Why Attitude Matters As Much (Or More) Than Skills!

This week, a young woman was fired from a Mansfield Texas pizza restaurant before she even started her first day on the job.

She was foolish enough to post a photo of herself with a message to Twitter saying:

“Ew I start this f*** a** job tomorrow!”

The tweet was forwarded to her (soon-to-be-ex) boss by one of the other employees. His response was swift. He tweeted back:

“And…no you don’t start that FA job today! I just fired you! Good luck with your no money, no job life!”

Unfortunately for Cella the story was picked up by news outlets around the world and went viral. People from as far away as Dubai, Poland, Spain and Brazil had seen the tweet and her picture. Several schools even used it as material in their media courses.

Her former employer’s words might turn out to be prophetic. Cella is now famous far beyond the borders of Texas. Many future employers now know who she is.

Cella may remain unemployed for some time to come – but she probably won’t. Someone else will probably hire her and they’ll probably live to regret it too. Cella has a lousy attitude and it shows. Unfortunately, she’s not unique. The internet is filled with angry stories about lousy customer service, delivered by employees like her.

Finding and hiring the best employees has always been an uphill battle for employers, and it hasn’t gotten any easier.

Cella’s former employer could have avoided wasting his time with her if he’d used any one of 100’s of pre-employment screening tools that are available. Who cares if an applicant can do math, run a register or serve customers if they’re only there for the paycheck and do it all with a surly tone or a ‘who cares’ attitude? Although tests can measure the basics like customer service, math ability, sales skills and honesty they can also help to assess hidden things like personality.

Tests like the Ethical Type Indicator, Applicant Potential Inventory, Counterproductive Behaviour Index, Employee Reliability Inventory and Workplace Personality Inventory can give employers insights into an applicant’s true attitudes before they’re hired.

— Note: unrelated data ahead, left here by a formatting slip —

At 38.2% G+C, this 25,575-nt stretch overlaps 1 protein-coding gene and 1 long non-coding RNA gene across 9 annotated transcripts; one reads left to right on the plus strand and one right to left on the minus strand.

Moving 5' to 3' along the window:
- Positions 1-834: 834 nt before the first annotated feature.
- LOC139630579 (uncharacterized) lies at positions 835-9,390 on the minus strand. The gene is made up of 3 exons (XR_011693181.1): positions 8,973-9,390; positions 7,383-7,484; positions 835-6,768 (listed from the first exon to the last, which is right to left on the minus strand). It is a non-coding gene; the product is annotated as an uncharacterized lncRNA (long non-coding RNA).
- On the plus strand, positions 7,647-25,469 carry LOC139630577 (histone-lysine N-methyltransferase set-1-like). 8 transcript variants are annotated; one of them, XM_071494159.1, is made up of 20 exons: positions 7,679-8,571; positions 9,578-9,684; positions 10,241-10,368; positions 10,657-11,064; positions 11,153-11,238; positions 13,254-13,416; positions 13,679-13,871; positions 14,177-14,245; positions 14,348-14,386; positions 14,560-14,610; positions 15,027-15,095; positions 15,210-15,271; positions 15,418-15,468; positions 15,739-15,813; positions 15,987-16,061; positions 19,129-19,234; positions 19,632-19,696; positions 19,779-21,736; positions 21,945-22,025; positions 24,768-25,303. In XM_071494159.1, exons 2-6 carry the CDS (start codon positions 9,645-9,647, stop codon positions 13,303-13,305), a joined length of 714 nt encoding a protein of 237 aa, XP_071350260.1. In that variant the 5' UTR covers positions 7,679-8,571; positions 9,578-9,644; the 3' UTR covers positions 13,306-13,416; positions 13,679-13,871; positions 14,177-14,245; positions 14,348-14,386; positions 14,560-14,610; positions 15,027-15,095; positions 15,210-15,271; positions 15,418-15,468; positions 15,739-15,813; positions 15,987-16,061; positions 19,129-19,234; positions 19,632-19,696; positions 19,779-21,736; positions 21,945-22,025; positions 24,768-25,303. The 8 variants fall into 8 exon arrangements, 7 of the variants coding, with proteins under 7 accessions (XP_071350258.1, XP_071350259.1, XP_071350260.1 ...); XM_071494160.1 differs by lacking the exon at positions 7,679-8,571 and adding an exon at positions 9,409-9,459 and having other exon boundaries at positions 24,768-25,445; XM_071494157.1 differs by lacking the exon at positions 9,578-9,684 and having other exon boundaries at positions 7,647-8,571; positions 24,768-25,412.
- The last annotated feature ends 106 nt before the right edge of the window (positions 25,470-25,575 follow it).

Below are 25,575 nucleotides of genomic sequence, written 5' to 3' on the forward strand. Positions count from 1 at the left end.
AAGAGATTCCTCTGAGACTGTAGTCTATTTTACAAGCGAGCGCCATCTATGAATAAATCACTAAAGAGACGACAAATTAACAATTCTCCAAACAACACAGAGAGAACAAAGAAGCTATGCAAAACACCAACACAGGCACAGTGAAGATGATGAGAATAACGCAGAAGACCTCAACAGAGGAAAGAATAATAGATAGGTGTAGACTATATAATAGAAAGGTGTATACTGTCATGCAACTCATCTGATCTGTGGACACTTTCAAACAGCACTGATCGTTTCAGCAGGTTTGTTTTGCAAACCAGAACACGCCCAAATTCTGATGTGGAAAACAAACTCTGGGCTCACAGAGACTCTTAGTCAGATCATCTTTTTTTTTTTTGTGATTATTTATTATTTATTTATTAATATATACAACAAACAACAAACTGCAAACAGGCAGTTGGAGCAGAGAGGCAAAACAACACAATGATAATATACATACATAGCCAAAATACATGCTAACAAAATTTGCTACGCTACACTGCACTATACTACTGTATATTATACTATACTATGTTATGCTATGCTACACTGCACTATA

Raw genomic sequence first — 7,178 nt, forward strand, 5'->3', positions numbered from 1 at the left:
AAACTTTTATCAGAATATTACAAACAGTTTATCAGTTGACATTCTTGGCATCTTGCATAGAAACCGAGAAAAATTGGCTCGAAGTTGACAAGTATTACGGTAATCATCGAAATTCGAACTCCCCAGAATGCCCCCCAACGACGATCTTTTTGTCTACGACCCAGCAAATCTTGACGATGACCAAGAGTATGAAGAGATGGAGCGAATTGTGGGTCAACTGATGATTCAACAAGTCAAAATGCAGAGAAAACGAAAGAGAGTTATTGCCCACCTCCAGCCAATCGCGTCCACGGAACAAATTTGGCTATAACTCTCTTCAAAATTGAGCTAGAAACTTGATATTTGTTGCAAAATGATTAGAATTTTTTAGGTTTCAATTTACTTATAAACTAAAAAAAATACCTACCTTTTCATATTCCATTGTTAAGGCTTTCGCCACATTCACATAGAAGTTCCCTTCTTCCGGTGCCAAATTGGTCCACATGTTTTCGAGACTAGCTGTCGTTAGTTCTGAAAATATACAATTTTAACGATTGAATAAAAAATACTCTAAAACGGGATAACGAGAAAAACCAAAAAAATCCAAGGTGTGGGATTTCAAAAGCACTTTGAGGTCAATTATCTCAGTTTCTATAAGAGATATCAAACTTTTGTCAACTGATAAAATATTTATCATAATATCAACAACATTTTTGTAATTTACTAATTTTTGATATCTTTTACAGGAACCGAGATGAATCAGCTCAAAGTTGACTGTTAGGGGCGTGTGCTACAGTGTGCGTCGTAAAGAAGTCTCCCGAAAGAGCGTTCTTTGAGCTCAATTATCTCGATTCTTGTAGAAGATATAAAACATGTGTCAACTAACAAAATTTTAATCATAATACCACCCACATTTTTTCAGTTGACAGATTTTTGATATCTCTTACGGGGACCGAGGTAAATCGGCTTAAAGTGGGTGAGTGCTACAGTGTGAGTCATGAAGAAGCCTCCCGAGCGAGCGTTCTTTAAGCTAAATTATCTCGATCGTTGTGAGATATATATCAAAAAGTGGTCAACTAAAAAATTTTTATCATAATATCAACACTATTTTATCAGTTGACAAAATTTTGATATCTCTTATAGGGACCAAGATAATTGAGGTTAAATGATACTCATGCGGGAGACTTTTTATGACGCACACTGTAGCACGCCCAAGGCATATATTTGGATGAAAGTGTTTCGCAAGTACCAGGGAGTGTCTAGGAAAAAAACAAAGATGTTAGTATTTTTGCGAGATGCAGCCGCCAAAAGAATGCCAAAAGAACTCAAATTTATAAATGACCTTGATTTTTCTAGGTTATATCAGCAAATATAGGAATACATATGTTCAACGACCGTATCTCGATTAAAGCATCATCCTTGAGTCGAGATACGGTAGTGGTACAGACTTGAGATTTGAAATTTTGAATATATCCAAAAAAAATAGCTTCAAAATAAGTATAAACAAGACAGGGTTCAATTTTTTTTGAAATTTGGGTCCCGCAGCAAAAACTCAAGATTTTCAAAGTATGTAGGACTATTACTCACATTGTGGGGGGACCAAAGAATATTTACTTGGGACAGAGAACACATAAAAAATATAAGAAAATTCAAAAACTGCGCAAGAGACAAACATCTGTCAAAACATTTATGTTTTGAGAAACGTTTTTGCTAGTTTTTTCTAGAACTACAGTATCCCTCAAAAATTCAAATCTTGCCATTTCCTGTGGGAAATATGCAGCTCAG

Due to chronic under-employment, an entire generation of young workers have had the opportunity to practice their interview skills repeatedly but they haven’t had much opportunity to learn or practice any work ethics – Cella is a perfect example. They’re often able to pass themselves off quite well in interview situations and present the kind of image that they know that employers are looking for.

Many provide self-serving letters of reference that they themselves wrote and which were rubber-stamped by their former employer. They’re often worth less than the paper that they’re written on. Reference checks can be equally unenlightening due to employers’ reluctance to share negative information that might result in legal action. Employers are often left to use their own best judgment (which sometimes isn’t that good).

Using pre-screening tests can help separate the wheat from the chaff and help employers avoid someone else’s rejects. Employers who choose to rely on only resumes and gut-instincts leave themselves vulnerable to the Cella’s of the world, and all the problems that bad employees like Cella bring with them to the workplace.

Sometimes, not hiring the wrong person is even more important than hiring the right one!

Search Articles